Working hard is the American way. Our work culture is all about grinding out long hours, sacrificing time with family and friends to earn as much as possible, and keeping what we do for a living at the center of our identity. And if we keep working hard, one day we will be rewarded with the proverbial “good life,” right?

Wrong, says Steve Cook.

“We often go into our careers prepared to give them our all, because we have always heard that working hard pays off in a big way,” says Cook, author of “Lifeonaire: An Uncommon Approach to Wealth, Success, and Prosperity.”

“The bad news is, it’s not true,” he said. “But also the good news is, it’s not true.”

Cook says you don’t have to work yourself to the point of exhaustion or burnout to have a rewarding career. If you’re doing that now, you owe it to your family and yourself to quit and find a saner way. (That’s the good news!) What’s the point of killing ourselves for money—or worse, the possibility of having money at some point down the road—if we don’t get to enjoy it?

The hustle and the grind are bad for us in many ways. Yet, they’re amazingly seductive.

“A few years after I started my business, I started seeing quite a bit of rewards coming in,” says Cook. “That’s when I started questioning why I was working so hard. I wanted to slow down, but I had fears. I was scared I wouldn’t make as much. I believed the lie that working less meant I wasn’t working hard. I started to notice that there were many lies I was believing.”

The truth is, plenty of lies get lumped into the definition of “working hard.” Here are three big ones, and some alternatives:

Lie #1: Working hard means working A LOT. This is one of the biggest lies about hard work. Putting in 12-hour workdays is not the same thing as consistently working hard. Why? Because working too many hours tends to diminish the quality of your output.

The real secret is being efficient and productive—really giving 100 percent when you sit down to work. You don’t have to work many hours, but you must work very hard during those hours. “I always tell people, when I work, I work hard,” says Cook.

Lie #2: If you work hard now, you’ll have a great life in the future. Our society has it completely backward, says Cook. We are told to work hard during our “prime years,” but this takes us away from our kids and family who need us.

A far better solution is to keep life simple and keep your needs low so you can work less and spend more time living life with the ones you love most. It’s not that Cook wants us to give up on having a great career. He just wants us to consider enjoying life now. There is plenty of time for more ambitious pursuits at a later stage of life. Admittedly, this requires a huge shift and the ability to tune out society’s “more, bigger, better” narrative.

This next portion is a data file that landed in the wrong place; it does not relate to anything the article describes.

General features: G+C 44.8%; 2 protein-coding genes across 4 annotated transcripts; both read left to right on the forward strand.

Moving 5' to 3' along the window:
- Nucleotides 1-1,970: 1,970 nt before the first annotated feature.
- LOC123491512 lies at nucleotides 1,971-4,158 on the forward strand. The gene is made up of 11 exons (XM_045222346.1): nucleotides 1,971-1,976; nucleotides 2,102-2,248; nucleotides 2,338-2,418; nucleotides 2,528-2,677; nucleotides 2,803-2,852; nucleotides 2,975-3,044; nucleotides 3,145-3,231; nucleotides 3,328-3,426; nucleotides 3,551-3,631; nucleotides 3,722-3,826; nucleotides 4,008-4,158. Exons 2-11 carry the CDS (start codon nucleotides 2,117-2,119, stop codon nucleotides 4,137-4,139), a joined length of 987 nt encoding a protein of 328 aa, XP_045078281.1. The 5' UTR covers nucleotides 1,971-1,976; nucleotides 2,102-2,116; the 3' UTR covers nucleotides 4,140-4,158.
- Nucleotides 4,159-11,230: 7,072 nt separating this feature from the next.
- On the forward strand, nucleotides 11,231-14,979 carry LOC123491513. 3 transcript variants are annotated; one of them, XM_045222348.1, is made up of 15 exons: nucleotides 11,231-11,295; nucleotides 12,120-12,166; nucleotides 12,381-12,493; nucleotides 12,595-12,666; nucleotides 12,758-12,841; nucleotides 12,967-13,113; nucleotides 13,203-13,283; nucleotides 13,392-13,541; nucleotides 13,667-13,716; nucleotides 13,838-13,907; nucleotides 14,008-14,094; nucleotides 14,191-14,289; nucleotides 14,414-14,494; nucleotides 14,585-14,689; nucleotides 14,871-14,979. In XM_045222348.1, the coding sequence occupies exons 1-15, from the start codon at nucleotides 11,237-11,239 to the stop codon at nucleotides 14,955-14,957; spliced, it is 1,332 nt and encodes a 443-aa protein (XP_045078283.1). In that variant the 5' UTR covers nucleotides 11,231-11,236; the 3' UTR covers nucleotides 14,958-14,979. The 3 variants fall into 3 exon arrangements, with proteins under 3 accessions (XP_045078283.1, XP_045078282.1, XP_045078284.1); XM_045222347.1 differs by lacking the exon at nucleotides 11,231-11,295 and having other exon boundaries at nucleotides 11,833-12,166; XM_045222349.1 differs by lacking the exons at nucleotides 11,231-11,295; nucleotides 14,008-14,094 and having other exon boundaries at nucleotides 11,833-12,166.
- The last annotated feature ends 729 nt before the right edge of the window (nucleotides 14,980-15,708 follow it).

“When you are busy living a life trying to keep up with the Joneses, you’ll have to work so much to make ends meet that you may miss your kids’ formative years,” says Cook. “That’s time you can never get back. It’s far better to keep your needs low. Without a huge mortgage, extravagant vacations, and two car payments, you can live on less and spend quality time with your children now when they need you the most.”

Lie #3: Not working much is the same as being lazy. After years of conditioning, people believe that working hard is working a lot. Once they actually have the chance to work less, they feel lazy and guilty about having downtime.

When people suddenly have a windfall of time on their hands, they don’t know what to do with their free time, says Cook. Some find activities to fill that time with, but the problem is that they don’t feel that what they are doing is significant.

It’s all about how you spend your free time. If you fill it with worthwhile activities and projects, you will feel engaged and empowered, not lazy.

The right way to accomplish your career goals without spending your life tethered to work is to work smart.

“I’m all for working hard, but not at the expense of the things that are most important to us,” Cook adds. “It’s my passion to help people work less so they can live more, and oftentimes make more.”